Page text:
Going underground, going underground…

December 3, 2007

8 Min Read
Going underground, going underground…

By The Informer

On Wednesday last week the Informer had to leave his trusty boneshaker at home and get the tube to work because he had a dining appointment in the evening. Riding the London Underground in rush hour is not a pleasant experience. You have to endure a level of physical contact with strangers that, were it to occur in any other public place, would probably land you on the sex offenders register.

There’s always someone strange standing next to you, with a cat in his jacket, or something. True to form, on Wednesday the Informer was jammed up against a man who looked like he was on day release from the funny farm. He was eating a cereal bar in so cack-handed a manner that there were crumbs in his eyebrows.

There were crumbs all down his jumper, too. And, when he’d finished the bar, folded the wrapper and put it in his little rucksack (both shoulder straps on, obviously, meaning that getting the wrapper in the bag involved much twisting and unsavoury loin-brushing), he started eating the crumbs from his sweater one by one.

When these were finished he dug into his bag once more and pulled out a bottle of chocolate milk, the sight and smell of which made the Informer gag. As we pulled into the next station, and another few thousand people tried to maul their way onto the train like rugby teams in business-wear, the man began protesting that there was insufficient space. He didn’t do this with words, rather he chose to ‘moo’ at the other passengers like a cow.

This has nothing to do with wireless, of course, but we have a story here that involves the London Underground and the Informer just wanted to put you all in the picture.

Telefonica-owned carrier O2 last week launched the UK’s first large-scale Near Field Communications (NFC) trial that, if successful, could see Londoners’ mobile phones doubling as electronic wallets next year. Central to the trial is an application that morphs the phone into a contactless train ticket. The phone’s your Oyster, as it were.

From this week, 500 lucky guinea pigs from O2’s customer base will begin a six-month trial of the service that is being run in conjunction with Transport for London, Transys, Barclaycard, Visa Europe, Nokia and AEG. As well as underground tickets, the trial handsets – Nokia 6131 NFC units with the O2 Wallet on board – can be used to buy goods from various merchants, coffee shops and the like, and to interact with smart posters. They can also be used to process credit card payments.

The NFC gubbins is on the handset but Nokia’s NFC bod, Richard Humbach, predicted that, in time, the software will be migrated onto the SIM card.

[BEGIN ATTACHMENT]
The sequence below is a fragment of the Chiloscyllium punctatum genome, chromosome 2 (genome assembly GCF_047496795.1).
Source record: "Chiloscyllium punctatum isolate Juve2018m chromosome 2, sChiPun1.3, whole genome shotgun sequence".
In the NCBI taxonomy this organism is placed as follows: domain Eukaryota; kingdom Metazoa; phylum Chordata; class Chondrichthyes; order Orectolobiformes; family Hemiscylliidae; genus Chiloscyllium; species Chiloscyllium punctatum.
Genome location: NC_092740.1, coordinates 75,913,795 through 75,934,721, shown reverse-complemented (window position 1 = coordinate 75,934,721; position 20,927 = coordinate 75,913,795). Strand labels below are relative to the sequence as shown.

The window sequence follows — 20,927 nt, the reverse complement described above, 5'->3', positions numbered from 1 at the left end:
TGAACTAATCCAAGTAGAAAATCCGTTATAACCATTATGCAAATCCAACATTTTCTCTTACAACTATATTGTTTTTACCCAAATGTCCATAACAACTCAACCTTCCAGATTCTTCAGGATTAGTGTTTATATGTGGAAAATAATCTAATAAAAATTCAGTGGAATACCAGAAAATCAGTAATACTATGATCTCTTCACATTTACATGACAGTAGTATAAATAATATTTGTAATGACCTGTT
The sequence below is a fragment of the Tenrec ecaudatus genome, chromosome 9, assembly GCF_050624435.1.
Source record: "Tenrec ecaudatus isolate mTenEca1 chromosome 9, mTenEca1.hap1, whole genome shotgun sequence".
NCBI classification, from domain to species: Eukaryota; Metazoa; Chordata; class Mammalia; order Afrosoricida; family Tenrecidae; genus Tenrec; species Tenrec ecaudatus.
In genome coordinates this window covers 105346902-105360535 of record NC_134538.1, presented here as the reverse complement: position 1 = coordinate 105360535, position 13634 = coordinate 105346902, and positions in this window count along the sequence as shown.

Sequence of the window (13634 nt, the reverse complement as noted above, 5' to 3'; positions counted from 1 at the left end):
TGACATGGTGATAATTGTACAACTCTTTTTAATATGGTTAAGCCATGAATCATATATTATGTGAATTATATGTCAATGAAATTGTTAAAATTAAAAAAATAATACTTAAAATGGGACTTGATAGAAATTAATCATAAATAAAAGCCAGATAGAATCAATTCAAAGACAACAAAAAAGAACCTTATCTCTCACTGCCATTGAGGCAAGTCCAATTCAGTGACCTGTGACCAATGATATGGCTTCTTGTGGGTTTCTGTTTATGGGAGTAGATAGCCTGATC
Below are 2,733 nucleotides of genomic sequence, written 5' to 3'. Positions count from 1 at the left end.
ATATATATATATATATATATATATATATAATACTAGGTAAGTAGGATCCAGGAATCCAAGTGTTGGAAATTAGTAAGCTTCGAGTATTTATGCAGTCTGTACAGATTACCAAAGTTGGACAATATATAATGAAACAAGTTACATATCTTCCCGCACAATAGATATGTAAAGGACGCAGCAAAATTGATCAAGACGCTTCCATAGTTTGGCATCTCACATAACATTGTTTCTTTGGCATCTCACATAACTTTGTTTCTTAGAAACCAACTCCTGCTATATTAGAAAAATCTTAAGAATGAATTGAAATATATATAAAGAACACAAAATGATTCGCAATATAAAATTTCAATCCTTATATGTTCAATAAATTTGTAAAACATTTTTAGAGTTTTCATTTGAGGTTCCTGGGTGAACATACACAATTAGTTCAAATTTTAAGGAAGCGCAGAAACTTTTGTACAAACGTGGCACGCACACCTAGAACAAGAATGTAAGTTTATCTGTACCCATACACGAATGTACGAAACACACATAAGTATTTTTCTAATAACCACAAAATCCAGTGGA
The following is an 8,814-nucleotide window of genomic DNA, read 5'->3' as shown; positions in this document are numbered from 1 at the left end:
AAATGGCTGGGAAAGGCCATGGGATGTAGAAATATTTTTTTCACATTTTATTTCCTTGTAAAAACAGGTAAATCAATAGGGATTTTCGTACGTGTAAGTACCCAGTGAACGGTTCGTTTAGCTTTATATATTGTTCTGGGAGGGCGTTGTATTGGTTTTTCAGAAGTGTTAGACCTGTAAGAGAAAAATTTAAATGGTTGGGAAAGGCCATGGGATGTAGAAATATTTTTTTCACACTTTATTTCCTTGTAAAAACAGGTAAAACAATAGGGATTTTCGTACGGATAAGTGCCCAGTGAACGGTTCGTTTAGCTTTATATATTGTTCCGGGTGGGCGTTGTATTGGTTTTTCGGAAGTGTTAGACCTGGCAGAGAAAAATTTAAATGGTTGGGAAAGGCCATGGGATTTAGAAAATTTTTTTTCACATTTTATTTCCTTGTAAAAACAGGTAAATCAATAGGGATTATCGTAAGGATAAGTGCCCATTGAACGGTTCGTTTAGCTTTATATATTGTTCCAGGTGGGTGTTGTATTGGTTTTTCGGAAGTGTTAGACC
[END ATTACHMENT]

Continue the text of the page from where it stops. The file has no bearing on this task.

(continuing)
Oyster cards, the contactless tickets currently used in London, are without doubt an improvement on their paper predecessors. Consumer surveys suggest that end users favour the mobile phone when asked where they might like the functionality to exist outside of their dedicated card. But people swap their phones far more frequently than they change their credit cards – and they only get a new Oyster card when they lose the old one. So what happens when people want a new phone?

The thing about these payment notions is that you need critical mass. It will only really work when NFC is on every handset and accounts are easily portable across networks. We’re not far off the point where Oyster cards could be issued as stickers, which might appeal more to commitment-shy end users.

The Informer did a little research into m-payments recently and the whole NFC/ticketing/handset proposition was rebuffed by one specialist who said: “If it was that important to people, they’d already have elastic bands holding their cards to their phones.” (He also asked his old dad for an opinion, who responded with a simple: “what’s the point?” Pater would rather have a mobile application that could find his glasses for him, which is more Near Sight Communications than Near Field.)

In other O2 news, Telefonica O2 Europe CEO Peter Erskine, one of the few men who can still get away with wearing a moustache, is doing the off at the end of next January, although he’s going to keep a non-exec position on the board of the Spanish carrier. Erskine will be succeeded by Matthew Key, currently head of O2 UK.

Staying in the UK for a moment or two, wireless broadband operator UK Broadband has had the restrictions on its nationwide 3.5GHz licence, purchase in 2004, altered to allow it to use WiMAX.

The firm, operating under the Now brand and owned by Hong Kong’s PCCW, is not exactly a mover and shaker. The most recent press release on its website is dated March 2006 and its offering is a touch ponderous. It’s got a smattering of TD-CDMA coverage around the Greater London area but offers a maximum speed of only 1Mbps, for £14 a month. Hardly competitive.